Be Careful Walking your Dog on Cement !!!!

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Ruger_Armed's picture
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I just got this picture on my FB page and was alarmed but not surprised please be careful it is so hot out there I can only imagine how our poor dogs feet feel.

 

 

Legend of Zelda's picture
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oh my gosh D: So, I'm pretty sure I'm going to go get some mitts for Zelda now as much as she might hate it o-o

Ruger_Armed's picture
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I am not sure how real this picture is but it is so sad :( I hope the puppy healed ok I head Dobermans are prone to having thier pads tear off.

I see dumb*ss people walking their dogs on blacktop in the summer all the time - I just want to yell at them to take off their shoes and try walking on the blacktop (sometimes I do) - it is too freaking hot!!  light colored cement ie: most sidewalks are fine.  However, puppies and dogs that have never been exposed to cement, can really tear up their pads until they toughen up.  It is just common sense..... something that WAY too many people are sorely lacking in!!

Happydance's picture
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Sorry Fitz, but I need to take issue with your statement about light colored cement being fine.  Where I live it gets horribly hot here all summer long.  I am a barefoot kid, rarely put shoes on, and I can't even go out to get the mail and cross the small portion of the driveway barefooted in the summer. We have "cool deck" around the pool, but when you leave it and cross into the patio, it's scorching.  I usually put remnant carpet pieces down on that area.

It never ceases to amazing me about how people don't think about these things. I've seen it over and over again at the vet hospital. When my son is over visiting and wants to take Fancy out in the late afternoon (hottest part of the day here), and although I'm thrilled that she would get another walk, I refuse to let him. Although dog's pads are much tougher, they are still flesh!

Lady Kate's picture
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And P.S. The sand on your favorite beach can do damage as well.. Please protect those paddy paws just as you do yours.

I guess the sidewalks around here are different - they don't get very hot....now the driveways and streets are a different dealie.

Ruger_Armed's picture
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I live in Alberta Calgary so ours do not get that hot but I can only imagine how some of the states get espessially right now with the heat wave it is 30 celcius here today and we took Ruger to the River but he could hardly handle the dog park he kept on running into the shade.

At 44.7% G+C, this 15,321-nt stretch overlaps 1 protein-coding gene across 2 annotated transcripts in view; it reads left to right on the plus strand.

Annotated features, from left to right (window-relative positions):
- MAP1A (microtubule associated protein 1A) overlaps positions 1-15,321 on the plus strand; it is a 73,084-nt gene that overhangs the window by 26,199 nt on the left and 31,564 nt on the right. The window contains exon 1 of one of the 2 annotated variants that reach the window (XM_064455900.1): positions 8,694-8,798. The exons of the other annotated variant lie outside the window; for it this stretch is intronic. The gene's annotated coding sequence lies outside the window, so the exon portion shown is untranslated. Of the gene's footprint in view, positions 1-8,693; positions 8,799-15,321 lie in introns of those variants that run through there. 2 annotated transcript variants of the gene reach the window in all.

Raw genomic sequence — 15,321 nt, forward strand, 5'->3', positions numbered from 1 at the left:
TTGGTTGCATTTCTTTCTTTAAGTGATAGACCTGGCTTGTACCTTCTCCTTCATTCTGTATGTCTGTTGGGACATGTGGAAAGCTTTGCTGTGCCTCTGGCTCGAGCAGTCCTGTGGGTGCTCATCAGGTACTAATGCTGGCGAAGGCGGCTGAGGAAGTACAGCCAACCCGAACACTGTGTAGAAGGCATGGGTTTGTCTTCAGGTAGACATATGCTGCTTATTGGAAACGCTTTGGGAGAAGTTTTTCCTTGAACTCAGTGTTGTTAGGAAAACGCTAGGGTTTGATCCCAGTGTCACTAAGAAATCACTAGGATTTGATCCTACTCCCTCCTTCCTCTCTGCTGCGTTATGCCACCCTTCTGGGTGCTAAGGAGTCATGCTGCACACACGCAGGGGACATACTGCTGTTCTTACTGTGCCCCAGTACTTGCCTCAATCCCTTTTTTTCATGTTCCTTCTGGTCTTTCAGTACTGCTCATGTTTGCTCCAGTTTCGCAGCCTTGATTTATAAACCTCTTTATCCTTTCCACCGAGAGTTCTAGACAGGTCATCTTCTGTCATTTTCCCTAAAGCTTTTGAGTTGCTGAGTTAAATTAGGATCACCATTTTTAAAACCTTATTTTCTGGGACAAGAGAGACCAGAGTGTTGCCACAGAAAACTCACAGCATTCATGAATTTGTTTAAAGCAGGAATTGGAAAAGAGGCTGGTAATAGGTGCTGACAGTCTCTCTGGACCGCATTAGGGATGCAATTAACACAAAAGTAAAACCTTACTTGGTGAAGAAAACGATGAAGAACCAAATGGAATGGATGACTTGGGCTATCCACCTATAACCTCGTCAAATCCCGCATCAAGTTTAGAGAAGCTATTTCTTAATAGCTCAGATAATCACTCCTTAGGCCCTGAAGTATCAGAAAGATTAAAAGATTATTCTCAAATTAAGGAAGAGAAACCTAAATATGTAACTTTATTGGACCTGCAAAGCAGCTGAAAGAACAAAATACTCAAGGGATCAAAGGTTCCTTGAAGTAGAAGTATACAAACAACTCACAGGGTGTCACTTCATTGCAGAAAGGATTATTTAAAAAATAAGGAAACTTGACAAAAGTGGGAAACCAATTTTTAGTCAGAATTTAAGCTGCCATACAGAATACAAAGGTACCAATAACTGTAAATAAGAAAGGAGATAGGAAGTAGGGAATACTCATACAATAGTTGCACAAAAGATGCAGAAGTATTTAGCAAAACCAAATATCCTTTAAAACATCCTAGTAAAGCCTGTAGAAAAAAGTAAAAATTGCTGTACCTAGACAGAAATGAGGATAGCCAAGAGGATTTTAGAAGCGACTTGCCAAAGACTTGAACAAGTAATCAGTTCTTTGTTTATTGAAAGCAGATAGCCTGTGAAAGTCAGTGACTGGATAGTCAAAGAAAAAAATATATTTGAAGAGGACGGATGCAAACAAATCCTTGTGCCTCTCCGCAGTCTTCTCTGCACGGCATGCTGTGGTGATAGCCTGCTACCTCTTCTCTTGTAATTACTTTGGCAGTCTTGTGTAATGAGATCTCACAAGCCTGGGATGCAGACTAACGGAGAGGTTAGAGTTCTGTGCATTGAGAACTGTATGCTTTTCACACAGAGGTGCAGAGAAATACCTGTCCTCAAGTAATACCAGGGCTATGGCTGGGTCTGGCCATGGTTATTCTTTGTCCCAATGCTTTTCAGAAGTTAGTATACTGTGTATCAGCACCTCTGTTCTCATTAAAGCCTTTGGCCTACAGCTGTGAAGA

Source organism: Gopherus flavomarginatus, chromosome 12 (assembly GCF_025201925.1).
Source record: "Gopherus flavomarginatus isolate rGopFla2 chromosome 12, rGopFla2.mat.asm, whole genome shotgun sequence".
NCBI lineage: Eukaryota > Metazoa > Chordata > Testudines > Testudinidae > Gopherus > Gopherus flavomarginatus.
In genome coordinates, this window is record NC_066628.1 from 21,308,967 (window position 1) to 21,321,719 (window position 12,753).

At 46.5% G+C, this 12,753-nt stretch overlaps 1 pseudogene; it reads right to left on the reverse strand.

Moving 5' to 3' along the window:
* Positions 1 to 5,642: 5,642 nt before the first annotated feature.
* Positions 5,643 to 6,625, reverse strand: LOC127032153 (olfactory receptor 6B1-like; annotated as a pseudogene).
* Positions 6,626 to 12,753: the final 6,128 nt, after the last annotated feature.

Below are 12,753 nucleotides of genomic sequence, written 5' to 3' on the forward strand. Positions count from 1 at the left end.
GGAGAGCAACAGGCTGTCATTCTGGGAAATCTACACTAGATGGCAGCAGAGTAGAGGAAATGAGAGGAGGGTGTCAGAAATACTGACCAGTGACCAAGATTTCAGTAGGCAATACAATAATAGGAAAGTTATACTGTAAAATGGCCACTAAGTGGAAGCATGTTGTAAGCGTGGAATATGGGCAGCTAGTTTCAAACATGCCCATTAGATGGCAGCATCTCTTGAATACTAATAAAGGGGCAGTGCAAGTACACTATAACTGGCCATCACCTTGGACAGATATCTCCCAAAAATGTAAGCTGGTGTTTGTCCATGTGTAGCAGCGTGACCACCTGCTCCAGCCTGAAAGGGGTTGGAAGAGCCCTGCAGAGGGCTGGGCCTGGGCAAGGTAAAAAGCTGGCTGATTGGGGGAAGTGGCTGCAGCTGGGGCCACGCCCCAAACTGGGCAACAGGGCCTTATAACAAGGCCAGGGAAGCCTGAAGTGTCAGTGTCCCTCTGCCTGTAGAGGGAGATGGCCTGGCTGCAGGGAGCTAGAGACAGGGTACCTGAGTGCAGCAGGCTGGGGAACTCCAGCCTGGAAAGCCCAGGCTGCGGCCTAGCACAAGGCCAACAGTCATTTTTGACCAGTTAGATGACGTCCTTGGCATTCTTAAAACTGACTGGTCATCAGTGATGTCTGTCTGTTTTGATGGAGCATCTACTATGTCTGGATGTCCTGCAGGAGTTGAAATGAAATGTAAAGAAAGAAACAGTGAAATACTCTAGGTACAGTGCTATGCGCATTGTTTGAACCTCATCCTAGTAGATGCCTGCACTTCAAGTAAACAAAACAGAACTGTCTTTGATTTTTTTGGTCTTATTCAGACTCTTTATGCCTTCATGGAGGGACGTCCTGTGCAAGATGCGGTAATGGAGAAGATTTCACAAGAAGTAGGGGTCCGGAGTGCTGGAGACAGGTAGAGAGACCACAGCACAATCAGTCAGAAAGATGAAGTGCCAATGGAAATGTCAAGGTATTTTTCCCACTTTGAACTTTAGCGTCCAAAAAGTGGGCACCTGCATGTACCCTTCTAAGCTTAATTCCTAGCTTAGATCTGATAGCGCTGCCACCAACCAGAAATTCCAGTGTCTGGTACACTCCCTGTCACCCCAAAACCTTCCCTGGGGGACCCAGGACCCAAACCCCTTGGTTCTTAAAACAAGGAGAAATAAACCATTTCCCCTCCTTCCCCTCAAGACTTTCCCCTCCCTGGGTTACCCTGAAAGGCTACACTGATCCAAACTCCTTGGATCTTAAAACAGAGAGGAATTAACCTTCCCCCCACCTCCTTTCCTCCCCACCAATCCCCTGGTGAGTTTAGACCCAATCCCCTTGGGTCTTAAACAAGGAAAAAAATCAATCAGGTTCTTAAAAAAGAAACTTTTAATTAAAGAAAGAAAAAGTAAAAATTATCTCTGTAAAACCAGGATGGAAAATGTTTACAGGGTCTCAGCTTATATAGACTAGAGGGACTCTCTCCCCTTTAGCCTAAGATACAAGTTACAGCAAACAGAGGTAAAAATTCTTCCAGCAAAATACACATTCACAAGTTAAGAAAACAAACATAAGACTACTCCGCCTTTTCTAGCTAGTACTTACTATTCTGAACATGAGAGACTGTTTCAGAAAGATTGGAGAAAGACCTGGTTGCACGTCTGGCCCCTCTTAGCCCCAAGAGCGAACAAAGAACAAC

talisin's picture
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I see people all the time walking their dogs in scorching heat and the dog will be panting and I worry so much, their stupidity may kill their dog. I am usually in a car driving by and see someone walking their dog like today a small long haired chihuahua with a pre-teen girl walking it in the sun and the poor thing had it's tongue hanging way out and trying to get in the shade and she kept pulling it out in the sun. The sidewalks here do get VERY hot and I can see where those foot pads in the pic could be a result of hot sidewalks. It would be great to think that with all the new sidewalks we are getting that there is some additive in them to keep them cooler than the norm. It's been 99 degrees here for two weeks now and that's unusual but I can only imagine the animals that have to walk on the asphalt and concrete........

jerial13's picture
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We make sure to keep a path for Shelbi on the wooden deck.  Believe me that wood gets hot unless it has some shade on it.  She has learned to stay close to the house on really hot days the eave offers enough shade she can get off the deck to potty.  Althoug I jokingly call her Panzy Paws because I can spend more time walking barefoot on gravel than she can.  I have tried to get her used to it, but she is still "Panzy Paws" on it.